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Discussion Starter · #1 · (Edited)
Shop manual seems to indicate 2 Nm. This can't be right.

Can anyone kindly confirm torque value for the caliper fixing screws?

MY '13

Thanks a bunch.
 

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45 Nm or 33 ft lb With Grease B (moly paste) This is the M10 socket head that mounts the front calipers. Need to mount the calipers after the wheel is tight and hold the front brakes on tight while tightening the calipers. This will insure proper alignment.
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Discussion Starter · #3 ·
45 Nm or 33 ft lb With Grease B (moly paste) This is the M10 socket head that mounts the front calipers. Need to mount the calipers after the wheel is tight and hold the front brakes on tight while tightening the calipers. This will insure proper alignment.
Cheers
Thank you!
 

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45 Nm or 33 ft lb
snip
Need to mount the calipers after the wheel is tight and hold the front brakes on tight while tightening the calipers. This will insure proper alignment.
Cheers
That's very unusual advice. Caliper pistons never all slide with the same ease so this doesn't guarantee any kind of alignment. Also the calipers are positively located on their mounts so it's impossible for them to be out of alignment unless the fork has been forced sideways before tightening the axle pinch bolts. Applying the front brake may even prevent the caliper from torquing down properly. I highly recommend not doing this.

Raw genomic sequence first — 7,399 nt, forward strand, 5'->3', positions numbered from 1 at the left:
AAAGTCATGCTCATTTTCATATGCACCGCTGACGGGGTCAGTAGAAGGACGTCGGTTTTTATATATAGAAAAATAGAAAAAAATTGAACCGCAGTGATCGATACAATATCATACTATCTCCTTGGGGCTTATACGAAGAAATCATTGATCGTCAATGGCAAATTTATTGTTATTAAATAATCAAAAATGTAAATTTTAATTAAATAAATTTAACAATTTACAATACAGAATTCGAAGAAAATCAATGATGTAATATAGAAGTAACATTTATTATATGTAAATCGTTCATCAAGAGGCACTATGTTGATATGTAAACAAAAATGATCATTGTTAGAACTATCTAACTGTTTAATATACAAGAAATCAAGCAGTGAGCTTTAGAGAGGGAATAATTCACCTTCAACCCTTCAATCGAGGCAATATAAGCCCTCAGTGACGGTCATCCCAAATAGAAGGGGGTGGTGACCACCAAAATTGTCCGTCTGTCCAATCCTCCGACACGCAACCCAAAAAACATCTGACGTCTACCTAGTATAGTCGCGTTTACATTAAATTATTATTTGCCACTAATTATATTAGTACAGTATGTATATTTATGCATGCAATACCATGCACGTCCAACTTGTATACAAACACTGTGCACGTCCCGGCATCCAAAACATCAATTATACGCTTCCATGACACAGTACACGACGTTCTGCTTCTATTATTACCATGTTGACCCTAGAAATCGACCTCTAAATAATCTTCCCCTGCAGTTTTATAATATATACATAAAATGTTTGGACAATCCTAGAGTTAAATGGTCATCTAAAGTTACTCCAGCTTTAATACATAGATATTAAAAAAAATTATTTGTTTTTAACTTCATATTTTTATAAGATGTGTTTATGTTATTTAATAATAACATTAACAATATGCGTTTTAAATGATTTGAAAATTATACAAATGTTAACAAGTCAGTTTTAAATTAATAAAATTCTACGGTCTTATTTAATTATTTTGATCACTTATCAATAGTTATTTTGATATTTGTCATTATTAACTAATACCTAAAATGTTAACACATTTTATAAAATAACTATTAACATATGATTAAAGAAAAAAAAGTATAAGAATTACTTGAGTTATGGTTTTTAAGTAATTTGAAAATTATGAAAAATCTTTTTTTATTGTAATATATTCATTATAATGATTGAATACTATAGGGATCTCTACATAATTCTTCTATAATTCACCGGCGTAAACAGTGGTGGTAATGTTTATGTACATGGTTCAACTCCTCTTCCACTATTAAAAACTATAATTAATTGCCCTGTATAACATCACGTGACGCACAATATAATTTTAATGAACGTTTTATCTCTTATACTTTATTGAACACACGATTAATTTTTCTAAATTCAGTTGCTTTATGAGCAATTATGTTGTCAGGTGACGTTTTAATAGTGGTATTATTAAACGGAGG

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A couple of important details were left out in the original recommendation. hand tighten the bolts first, and don't hold the brakes on TIGHT. You can't properly torque the caliper if it's tightly clamped to the disk. light pressure is all that would be needed.
 

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Yep as @Wolverine1 noted above.

A bit more clear pic below.


Note: The “manual” shows the rear caliper does not require alignment like the two front.


Sent from my iPhone using Tapatalk
 

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I would still have to stick with my assertion that this is a very unusual procedure. All the pistons do not have the same stiction particularly on a bike with miles on it. Some will readily move and others less so. While you're pumping the lever with only one caliper mounted, as suggested in the manual, what's happening with the pistons on the other one? Even with both mounted hand tightened, pumping is just as likely to push it to one side. There's nothing to suggest it will perfectly center it on the disk. The caliper also has virtually zero play side to side anyway.
I've seen a few misinterpretations in the manual, and many wrong torque figures.
I doubt the procedure will cause problems as long as you don't squeeze tight. I personally would not do the actual torquing with any pressure on the pads.
A personal opinion that comes with plenty of experience
 
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